b. Now they feel they must have some fun out of life, something to occupy their time.
c. It now seems there is nothing among the saints to attract them for everything seems so dry and dead
d. But whose fault is it? Is it the church, other Christians? We put blame on them.
e. But could it not be that it is you who is dry and because of it you find fault with other

3. Instead of facing the fact that I am dry, I blame other Christians and head for Moab.

a. We think that we will find something there that will substitute for what we have lost
b. When this happens we have involved ourselves in a whole range of new problems.
c. We may get caught up in a series of moral collapses. What happens then? A mountain of guilt crushes down upon our shoulders
d. Now we are sure there is no way that we will ever get back to Bethlehem.
e. Like Elimelech we are quite sure we must die here.

4. Remeber it all starts by telling ourselves that these excursions to Moab are only going to be for for a short time Ä just a sojourn.

a. Just a little lowering of the standards in order that we can enjoy what the world has to offer.
b. Maybe for you that short time is a long time

IV. God’s Way Back

A. If you are the far country – God will take means to bring you back

1. Naomi was not long in Moab before God began to work to bring her back.

a. God loves us so much He will bring us back if we are truly His.
b. Our way back may be hard and bitter – if that is what it takes to do it – God will bring it to pass

B. God Used two things to bring her to repentance!

1. He laid His hand of discipline upon her family

a. God took her husband – that wasn’t quite enough to awaken her soul
b. Then God took her two sons, this left her alone in a country to which she did not belong

2. God had indeed caused life in Moab to be bitter for her.

a. Call me not Naomi (Pleasant) call me Mara (bitter)
However, let me say emphatically that these experiences are not to be regarded as punishments. They are always and all the time restorative in their intention, rather than punitive. Whatever a man may suffer, no matter how grievous or calamitous, it is never to be regarded as a punishment for sin, for the simple reason it can never be severe enough to be so regarded. The only adequate punishment for sin is what Jesus bore in His body on the tree for us. There and there only do we see the due reward for our sin. What comes to us is designed to bring us back to the God who loves us, by provoking us to repent of our wrong choices and by making the far country less attractive for us to remain there. As Cowper said – behind a frowning providence – He hides a smiling face.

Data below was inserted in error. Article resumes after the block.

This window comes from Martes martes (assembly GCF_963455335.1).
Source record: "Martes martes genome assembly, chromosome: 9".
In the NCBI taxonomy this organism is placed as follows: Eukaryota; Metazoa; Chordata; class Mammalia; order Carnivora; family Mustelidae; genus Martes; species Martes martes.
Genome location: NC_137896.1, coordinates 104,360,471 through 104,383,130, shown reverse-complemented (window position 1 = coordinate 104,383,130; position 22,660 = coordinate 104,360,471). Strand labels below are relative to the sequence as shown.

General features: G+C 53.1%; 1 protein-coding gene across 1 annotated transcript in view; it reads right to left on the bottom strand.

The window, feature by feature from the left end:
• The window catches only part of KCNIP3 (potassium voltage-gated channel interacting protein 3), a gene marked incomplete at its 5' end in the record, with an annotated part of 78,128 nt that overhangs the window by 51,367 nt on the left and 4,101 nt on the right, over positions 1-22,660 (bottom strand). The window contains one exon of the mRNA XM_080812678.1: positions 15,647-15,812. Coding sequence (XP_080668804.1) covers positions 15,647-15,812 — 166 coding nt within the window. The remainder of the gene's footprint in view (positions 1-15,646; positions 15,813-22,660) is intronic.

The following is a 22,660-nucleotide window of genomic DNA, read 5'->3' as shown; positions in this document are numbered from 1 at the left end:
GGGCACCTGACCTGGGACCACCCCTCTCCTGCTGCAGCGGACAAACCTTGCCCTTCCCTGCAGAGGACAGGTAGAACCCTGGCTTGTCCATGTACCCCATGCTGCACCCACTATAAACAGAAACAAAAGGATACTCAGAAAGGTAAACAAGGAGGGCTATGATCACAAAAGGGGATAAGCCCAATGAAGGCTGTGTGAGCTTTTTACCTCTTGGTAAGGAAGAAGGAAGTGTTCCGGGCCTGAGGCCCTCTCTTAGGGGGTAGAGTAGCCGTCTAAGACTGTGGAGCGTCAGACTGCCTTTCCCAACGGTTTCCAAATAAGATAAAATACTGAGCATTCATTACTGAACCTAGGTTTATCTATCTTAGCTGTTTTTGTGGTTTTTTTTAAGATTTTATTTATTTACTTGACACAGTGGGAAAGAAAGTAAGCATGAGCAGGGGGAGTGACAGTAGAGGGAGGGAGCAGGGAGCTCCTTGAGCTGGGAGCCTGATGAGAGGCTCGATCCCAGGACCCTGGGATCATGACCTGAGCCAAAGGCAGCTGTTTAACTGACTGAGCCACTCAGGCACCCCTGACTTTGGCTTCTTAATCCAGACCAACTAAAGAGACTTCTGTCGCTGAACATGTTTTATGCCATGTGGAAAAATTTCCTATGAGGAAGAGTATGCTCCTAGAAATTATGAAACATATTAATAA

b. Please do not misinterpret God’s dealings
c. It is a natural thing to feel that God is against us when we have a guilty conscience
. Whatever our adversity means it can not mean He is imputing unto us our trespasses. They were already imputed to Christ on the Cross. ( II Cor, 5:19)
e. It is simply the love of God intent on restaining us and carrying out His will for our lives’.
2. Second thing to bring Naomi back to Bethlehem was the news of revival back home (Ruth 1:6)

a. What a picture of revival this is.
b. Such news coming to Naomi in her condition was great Indeed. It was the means to turn her back home

3. Under the influence of God’s discipline and the good news of what God was doing back home, Naomi repented of ever having left Bethlehem in first place

a. Her comment about God having dealt bitterly was not a complaint but a humble recognition that God was just and that she had learned her lesson
b. Our repentence is the recognition that God is right in afflicting us and we have no complaints
c. It is our acknowledgement that God is right in His dealings with us and that we have been wrong in our dealing with Him.

4. At the Cross of Jesus we can afford to be wrong because
Pardon there is multiplied to me,
There my burdened soul finds liberty,
At Calvary.’

RUTH 1:3-5
I. Introduction

A. The Book of Ruth in addition to being a beautiful love story is also a book of prophecy.

1. It clearly depicts the plan and purpose of God for the nation of Israel.
2. Naomi is a picture of the nation of Israel dwelling happily in their land.
3. Then comes the judgments of God and drove them from their homeland into a Gentile country where she sojourned for about ten years.

B. The story of Naomi sojourn in Moab is brief but it is inexhaustible in its teaching.

1. Moab was the son of Lot, the backslider nephew of Abraham.